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Old 16 March 2019, 16:02   #41
Jope
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Originally Posted by Galahad/FLT View Post
I'm sure i'm living in a opposite world



Did the Amiga have compilation disks? Yes



Were there lots of them? Yes



Why did they largely stop? Size of games getting bigger and modem scene being so good at spreading the initial first cracks.



I never denied there was compilation disks, what i'm saying is that the reason why they didn't last as long as the ST compilations was because the games simply got too big to compress down enough because of things like modules being so prevalent.



There... everyone happy now? Everyone stopped getting offended? Good
Not offended. Not even sure why I'm replying. Both of us lost. No hard feelings.
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Old 16 March 2019, 16:59   #42
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Eh wot? Most Amiga terminal SW was supplied with an IBM font or several, so you could call those PC boards and see their block/line art.
Did that really give you the entire PC ANSI character set? I only called a PC BBS once or twice, and even using ibm.font it didn't look quite right.

Nevertheless, Amiga BBSes didn't use PC ANSI art but developed its own distinct ASCII/ANSI style. The same would have been true for ST BBSes.
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Old 16 March 2019, 18:25   #43
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On the Atari ST side it became something of an unofficial competition of who can fit most games on a single disk. I used to dig these compilations as they did save then precious disks. But, in reality you'd just end up having a lot of crappy and outdated games you'd never play anyway, shoehorned to the same disk with the game you wanted play, just for the sport of it.

The futility of these pack menus became quite obvious in the early 90s when the game sizes went up and these compilations had to be spread over two or three disks. At this point you were better off with having the normal disk version that would likely load faster, and without those fugly decompressing stripes running up and down the screen.

Last edited by jizmo; 17 March 2019 at 19:12.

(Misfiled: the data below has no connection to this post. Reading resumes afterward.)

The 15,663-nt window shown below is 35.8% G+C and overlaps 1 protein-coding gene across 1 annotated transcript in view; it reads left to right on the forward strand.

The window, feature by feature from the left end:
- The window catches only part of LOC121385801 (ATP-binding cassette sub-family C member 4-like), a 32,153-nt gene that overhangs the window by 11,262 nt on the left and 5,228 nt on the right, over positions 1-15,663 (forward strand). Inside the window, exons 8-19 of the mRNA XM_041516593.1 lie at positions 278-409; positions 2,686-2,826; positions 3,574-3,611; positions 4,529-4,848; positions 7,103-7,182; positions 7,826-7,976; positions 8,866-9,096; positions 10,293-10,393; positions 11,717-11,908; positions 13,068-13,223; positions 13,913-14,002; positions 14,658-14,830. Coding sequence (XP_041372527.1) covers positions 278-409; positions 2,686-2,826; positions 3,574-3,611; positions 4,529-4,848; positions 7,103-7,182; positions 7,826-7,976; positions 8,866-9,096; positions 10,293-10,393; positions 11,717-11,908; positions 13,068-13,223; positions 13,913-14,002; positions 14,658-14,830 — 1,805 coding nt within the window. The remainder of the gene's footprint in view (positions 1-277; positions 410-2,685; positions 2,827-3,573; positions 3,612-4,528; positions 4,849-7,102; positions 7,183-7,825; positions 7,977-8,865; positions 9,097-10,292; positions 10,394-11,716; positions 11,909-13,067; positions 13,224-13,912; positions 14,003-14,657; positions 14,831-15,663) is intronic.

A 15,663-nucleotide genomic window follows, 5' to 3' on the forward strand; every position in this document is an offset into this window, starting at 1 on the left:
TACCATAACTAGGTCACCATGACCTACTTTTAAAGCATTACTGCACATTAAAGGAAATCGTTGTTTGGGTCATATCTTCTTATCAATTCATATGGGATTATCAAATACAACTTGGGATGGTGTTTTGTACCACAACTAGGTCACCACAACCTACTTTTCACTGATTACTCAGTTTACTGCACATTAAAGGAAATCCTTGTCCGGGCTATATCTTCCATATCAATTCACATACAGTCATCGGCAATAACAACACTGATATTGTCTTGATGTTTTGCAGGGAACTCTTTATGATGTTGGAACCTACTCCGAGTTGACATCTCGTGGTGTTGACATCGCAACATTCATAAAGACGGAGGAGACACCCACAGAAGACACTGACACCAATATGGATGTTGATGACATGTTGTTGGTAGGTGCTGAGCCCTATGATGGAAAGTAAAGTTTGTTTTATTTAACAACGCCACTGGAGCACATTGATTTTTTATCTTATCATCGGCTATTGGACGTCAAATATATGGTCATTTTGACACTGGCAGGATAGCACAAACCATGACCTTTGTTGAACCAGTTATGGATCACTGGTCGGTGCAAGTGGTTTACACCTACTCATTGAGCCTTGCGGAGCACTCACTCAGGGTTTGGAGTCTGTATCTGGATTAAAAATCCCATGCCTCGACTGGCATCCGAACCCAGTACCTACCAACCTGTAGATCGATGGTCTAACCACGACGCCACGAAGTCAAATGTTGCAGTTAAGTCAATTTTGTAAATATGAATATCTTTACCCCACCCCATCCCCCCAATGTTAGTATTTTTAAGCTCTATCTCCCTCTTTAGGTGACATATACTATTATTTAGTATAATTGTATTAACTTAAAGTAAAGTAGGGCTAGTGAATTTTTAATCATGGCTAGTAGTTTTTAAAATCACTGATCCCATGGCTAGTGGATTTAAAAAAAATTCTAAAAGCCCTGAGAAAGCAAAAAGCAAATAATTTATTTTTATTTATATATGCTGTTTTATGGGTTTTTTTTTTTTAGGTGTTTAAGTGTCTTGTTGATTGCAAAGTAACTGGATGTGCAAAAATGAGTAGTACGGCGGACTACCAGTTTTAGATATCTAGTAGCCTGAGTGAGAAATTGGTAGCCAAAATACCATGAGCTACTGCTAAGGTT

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Old 16 March 2019, 22:31   #44
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In the early days not so many games were using packers as they easily fit on one disk so there was no reason to pack them down. It was easy for crackers to pack down the games and create compilation releases.


It wasnt long before games started getting bigger and spanning more disks. The games developers soon started using packers too and although there were often better ones available than the ones they were using it was only a small percentage increase so it would have been difficult to continue creating these compilation releases.


We did sometimes see amiga releases where the number of disks was reduced from the initial cracks though. Particularly where the original was 1 disk and the initial crack was 2 disks, it was not unusual for someone to put out a single disk release later that was either more efficiently compressed or had some stuff removed.
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Old 18 March 2019, 04:16   #45
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Originally Posted by idrougge View Post
Did that really give you the entire PC ANSI character set? I only called a PC BBS once or twice, and even using ibm.font it didn't look quite right.

Nevertheless, Amiga BBSes didn't use PC ANSI art but developed its own distinct ASCII/ANSI style. The same would have been true for ST BBSes.
The problem wasn't so much the font as it was if you wanted 80 columns, you were stuck with either 4 colors or crappy squished fonts on the ST. I actually got a TT030 because of this, but that was too little too late for sure. At least I got that for like 300 bucks, now they go for crazy money!
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Old 18 March 2019, 20:48   #46
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The problem wasn't so much the font as it was if you wanted 80 columns, you were stuck with either 4 colors or crappy squished fonts on the ST. I actually got a TT030 because of this, but that was too little too late for sure. At least I got that for like 300 bucks, now they go for crazy money!
$300 for a TT030? When was that?. Ah a terminal at 80*50 fonts, It would of been intereting to see some Atari ASCII art then.